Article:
Army Corps of Engineers to suspend Nationwide Permit 21 in Appalachian Region
June 17, 2010
- NWP 21 streamlines permitting process for surface coal mining projects.
- Suspension applies to six states: Kentucky, Ohio, Pennsylvania, Tennessee, Virginia and West Virginia.
- USACE is working with the EPA and Department of the Interior to reduce adverse impacts of surface coal mining in the region.
<b>WASHINGTON</b> - The U.S. Army Corps of Engineers announced today it has suspended the use of Nationwide Permit 21 (NWP 21) in the six states of the Appalachian region. NWP 21 is used to authorize discharges of dredged or fill material into waters of the United States for surface coal mining activities.
The suspension is effective immediately in the Appalachian region of Kentucky, Ohio, Pennsylvania, Tennessee, Virginia and West Virginia. NWP 21 continues to be available in other regions of the country.
The suspension in Appalachia will remain in effect until the Corps takes further action on NWP 21, or until NWP 21 expires on March 18, 2012. While the suspension is in effect, proposed surface coal mining projects that involve discharges of dredged or fill material into waters of the United States will have to obtain Department of the Army authorization under the Clean Water Act, through the Individual Permit process. The individual permit evaluation procedure provides increased public involvement in the permit evaluation process, including an opportunity for public comment on individual projects.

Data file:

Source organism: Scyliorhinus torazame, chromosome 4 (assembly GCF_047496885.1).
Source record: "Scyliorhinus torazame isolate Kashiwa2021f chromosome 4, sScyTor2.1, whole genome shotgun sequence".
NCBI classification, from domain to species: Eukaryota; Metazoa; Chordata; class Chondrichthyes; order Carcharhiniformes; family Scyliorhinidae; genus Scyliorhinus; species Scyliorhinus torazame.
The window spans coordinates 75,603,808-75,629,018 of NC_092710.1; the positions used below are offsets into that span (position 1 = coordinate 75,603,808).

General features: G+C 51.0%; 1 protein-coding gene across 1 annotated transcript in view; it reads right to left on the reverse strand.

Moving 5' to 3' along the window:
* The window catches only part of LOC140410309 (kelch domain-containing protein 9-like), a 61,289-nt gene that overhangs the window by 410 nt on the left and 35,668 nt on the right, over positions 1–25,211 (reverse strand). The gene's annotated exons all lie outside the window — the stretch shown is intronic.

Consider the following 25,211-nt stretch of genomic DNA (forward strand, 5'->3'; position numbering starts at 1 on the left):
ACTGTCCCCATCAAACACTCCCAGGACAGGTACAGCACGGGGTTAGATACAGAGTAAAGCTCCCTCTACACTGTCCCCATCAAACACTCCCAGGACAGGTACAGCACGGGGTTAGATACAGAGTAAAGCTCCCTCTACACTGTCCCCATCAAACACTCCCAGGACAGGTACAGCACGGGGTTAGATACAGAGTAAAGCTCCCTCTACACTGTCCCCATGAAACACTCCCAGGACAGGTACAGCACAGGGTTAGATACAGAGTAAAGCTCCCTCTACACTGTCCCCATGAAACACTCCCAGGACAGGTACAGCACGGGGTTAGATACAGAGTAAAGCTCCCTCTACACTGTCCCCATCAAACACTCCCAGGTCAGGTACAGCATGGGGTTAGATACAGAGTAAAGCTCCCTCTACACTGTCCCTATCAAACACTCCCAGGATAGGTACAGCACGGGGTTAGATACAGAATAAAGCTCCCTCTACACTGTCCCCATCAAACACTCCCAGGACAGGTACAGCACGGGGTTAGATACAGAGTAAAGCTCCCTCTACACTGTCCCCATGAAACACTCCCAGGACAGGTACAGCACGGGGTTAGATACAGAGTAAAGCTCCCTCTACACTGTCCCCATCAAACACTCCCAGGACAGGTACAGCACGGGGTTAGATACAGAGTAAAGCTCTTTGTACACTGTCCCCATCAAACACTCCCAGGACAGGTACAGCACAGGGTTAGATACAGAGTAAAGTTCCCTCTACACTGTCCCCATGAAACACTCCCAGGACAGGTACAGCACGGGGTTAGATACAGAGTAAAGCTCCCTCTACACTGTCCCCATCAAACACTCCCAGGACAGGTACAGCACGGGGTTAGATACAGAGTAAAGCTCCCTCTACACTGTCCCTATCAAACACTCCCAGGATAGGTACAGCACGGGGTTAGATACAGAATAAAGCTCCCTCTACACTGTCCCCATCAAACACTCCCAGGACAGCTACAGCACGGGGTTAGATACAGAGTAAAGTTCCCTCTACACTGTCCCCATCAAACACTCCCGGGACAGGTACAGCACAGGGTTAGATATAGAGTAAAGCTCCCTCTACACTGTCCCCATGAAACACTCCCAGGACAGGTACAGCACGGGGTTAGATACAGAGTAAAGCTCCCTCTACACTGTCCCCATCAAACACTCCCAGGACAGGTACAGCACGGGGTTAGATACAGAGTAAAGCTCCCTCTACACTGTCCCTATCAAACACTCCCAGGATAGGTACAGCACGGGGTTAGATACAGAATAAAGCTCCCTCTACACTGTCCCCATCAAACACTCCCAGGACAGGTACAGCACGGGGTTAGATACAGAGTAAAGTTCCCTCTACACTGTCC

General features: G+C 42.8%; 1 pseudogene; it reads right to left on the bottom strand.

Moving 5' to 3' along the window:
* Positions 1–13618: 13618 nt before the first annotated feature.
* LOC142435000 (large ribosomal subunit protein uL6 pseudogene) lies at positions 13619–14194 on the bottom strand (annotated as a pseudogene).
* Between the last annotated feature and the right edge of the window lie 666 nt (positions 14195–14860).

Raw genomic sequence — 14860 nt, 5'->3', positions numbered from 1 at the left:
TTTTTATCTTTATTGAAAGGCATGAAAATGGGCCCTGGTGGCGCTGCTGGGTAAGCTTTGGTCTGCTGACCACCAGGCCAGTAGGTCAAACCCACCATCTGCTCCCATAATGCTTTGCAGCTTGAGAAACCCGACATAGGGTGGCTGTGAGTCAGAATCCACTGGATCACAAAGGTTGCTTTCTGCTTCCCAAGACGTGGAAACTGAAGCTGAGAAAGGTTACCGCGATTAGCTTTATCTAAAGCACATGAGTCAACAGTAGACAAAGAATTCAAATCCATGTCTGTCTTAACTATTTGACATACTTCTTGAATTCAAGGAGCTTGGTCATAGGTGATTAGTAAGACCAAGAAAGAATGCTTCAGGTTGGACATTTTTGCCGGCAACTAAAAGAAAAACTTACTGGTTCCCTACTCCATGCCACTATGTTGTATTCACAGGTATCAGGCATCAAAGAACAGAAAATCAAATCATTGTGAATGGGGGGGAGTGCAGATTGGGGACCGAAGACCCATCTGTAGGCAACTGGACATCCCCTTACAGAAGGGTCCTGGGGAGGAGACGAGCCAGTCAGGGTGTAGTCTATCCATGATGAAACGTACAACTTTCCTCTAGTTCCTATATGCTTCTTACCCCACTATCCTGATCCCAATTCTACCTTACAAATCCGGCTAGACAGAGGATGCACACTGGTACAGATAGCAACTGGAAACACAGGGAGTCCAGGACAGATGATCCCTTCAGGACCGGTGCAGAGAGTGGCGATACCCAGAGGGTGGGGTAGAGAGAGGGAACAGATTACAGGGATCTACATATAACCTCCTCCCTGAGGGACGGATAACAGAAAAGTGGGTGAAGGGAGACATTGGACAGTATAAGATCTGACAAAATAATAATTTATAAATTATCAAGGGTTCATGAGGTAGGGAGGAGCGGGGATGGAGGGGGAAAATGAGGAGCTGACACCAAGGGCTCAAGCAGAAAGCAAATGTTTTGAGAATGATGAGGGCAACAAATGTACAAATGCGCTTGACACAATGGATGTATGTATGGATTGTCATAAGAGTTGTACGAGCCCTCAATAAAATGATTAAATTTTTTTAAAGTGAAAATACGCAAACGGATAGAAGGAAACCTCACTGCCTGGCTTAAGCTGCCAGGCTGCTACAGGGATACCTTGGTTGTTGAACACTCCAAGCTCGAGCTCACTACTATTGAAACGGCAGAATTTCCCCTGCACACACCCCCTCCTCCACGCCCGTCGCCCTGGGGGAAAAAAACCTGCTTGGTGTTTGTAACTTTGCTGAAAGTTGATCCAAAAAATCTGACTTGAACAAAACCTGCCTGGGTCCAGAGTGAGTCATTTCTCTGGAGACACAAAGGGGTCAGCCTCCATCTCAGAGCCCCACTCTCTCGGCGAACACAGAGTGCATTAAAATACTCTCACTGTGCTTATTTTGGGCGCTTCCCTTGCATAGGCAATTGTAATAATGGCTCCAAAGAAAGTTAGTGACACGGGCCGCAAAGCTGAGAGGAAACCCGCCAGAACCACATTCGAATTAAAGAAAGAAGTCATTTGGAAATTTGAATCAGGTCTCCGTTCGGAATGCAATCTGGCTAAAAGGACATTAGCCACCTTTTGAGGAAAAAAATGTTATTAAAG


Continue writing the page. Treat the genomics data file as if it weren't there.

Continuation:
On June 11, 2009, the U.S. Department of the Army, U.S. Department of the Interior and the U.S. Environmental Protection Agency signed a Memorandum of Understanding, with each agency agreeing to work together to reduce the adverse environmental impacts of surface coal mining activities in the Appalachian region. As a part of the MOU, the Corps agreed to issue a public notice to seek comment on the proposed action to modify NWP 21 to preclude its use in the Appalachian region.
On July 15, 2009, a Federal Register notice was published soliciting public comment on the Corps' proposal to modify NWP 21. The notice also proposed to suspend NWP 21 in order to provide more immediate environmental protection while the longer-term process of modification is fully evaluated. The comment period was extended in response to many requests, and public hearings were conducted in October 2009 in each of the six affected states. Approximately 6,000 individuals attended the public hearings and about 400 individuals provided oral testimony. The Corps received approximately 23,000 comments during the comment period that concluded on October 26, 2009, of which 1,750 were substantive comments that were nearly evenly divided for and against the proposed modification and suspension actions.
The Corps determined after a thorough review and consideration of comments that continuing use of NWP 21 in this region may result in more than minimal impacts to aquatic resources. Activities that result in more than minimal impacts to the aquatic environment must be evaluated in accordance with individual permit procedures. Therefore, NWP 21 has been suspended in this region and coal mining activities impacting waters of the U.S. in this region will be evaluated in accordance with individual permit procedures.